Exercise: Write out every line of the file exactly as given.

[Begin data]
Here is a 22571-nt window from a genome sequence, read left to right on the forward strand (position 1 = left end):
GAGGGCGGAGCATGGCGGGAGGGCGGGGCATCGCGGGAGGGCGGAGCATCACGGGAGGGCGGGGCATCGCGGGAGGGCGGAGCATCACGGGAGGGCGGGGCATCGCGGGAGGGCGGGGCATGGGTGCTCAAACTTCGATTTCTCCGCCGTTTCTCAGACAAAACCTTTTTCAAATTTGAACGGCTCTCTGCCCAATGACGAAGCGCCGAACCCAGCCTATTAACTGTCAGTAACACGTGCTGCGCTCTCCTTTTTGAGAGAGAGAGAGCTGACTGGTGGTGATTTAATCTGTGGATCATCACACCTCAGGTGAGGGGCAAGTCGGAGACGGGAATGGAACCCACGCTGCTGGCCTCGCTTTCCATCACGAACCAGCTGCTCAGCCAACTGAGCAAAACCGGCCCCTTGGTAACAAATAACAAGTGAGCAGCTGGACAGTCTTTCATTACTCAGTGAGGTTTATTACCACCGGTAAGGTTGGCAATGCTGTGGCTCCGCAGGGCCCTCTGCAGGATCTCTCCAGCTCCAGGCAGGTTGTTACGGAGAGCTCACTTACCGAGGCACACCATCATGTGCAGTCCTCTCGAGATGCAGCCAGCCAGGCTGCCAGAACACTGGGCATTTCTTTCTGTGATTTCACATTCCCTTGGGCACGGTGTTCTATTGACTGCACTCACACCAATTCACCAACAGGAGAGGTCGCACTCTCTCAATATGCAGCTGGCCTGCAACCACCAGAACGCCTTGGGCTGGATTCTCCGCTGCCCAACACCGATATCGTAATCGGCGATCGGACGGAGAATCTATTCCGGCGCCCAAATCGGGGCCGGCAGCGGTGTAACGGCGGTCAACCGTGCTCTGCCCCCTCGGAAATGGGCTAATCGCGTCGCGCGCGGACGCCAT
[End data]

Here is a 22571-nt window from a genome sequence, read left to right on the forward strand (position 1 = left end):
GAGGGCGGAGCATGGCGGGAGGGCGGGGCATCGCGGGAGGGCGGAGCATCACGGGAGGGCGGGGCATCGCGGGAGGGCGGAGCATCACGGGAGGGCGGGGCATCGCGGGAGGGCGGGGCATGGGTGCTCAAACTTCGATTTCTCCGCCGTTTCTCAGACAAAACCTTTTTCAAATTTGAACGGCTCTCTGCCCAATGACGAAGCGCCGAACCCAGCCTATTAACTGTCAGTAACACGTGCTGCGCTCTCCTTTTTGAGAGAGAGAGAGCTGACTGGTGGTGATTTAATCTGTGGATCATCACACCTCAGGTGAGGGGCAAGTCGGAGACGGGAATGGAACCCACGCTGCTGGCCTCGCTTTCCATCACGAACCAGCTGCTCAGCCAACTGAGCAAAACCGGCCCCTTGGTAACAAATAACAAGTGAGCAGCTGGACAGTCTTTCATTACTCAGTGAGGTTTATTACCACCGGTAAGGTTGGCAATGCTGTGGCTCCGCAGGGCCCTCTGCAGGATCTCTCCAGCTCCAGGCAGGTTGTTACGGAGAGCTCACTTACCGAGGCACACCATCATGTGCAGTCCTCTCGAGATGCAGCCAGCCAGGCTGCCAGAACACTGGGCATTTCTTTCTGTGATTTCACATTCCCTTGGGCACGGTGTTCTATTGACTGCACTCACACCAATTCACCAACAGGAGAGGTCGCACTCTCTCAATATGCAGCTGGCCTGCAACCACCAGAACGCCTTGGGCTGGATTCTCCGCTGCCCAACACCGATATCGTAATCGGCGATCGGACGGAGAATCTATTCCGGCGCCCAAATCGGGGCCGGCAGCGGTGTAACGGCGGTCAACCGTGCTCTGCCCCCTCGGAAATGGGCTAATCGCGTCGCGCGCGGACGCCAT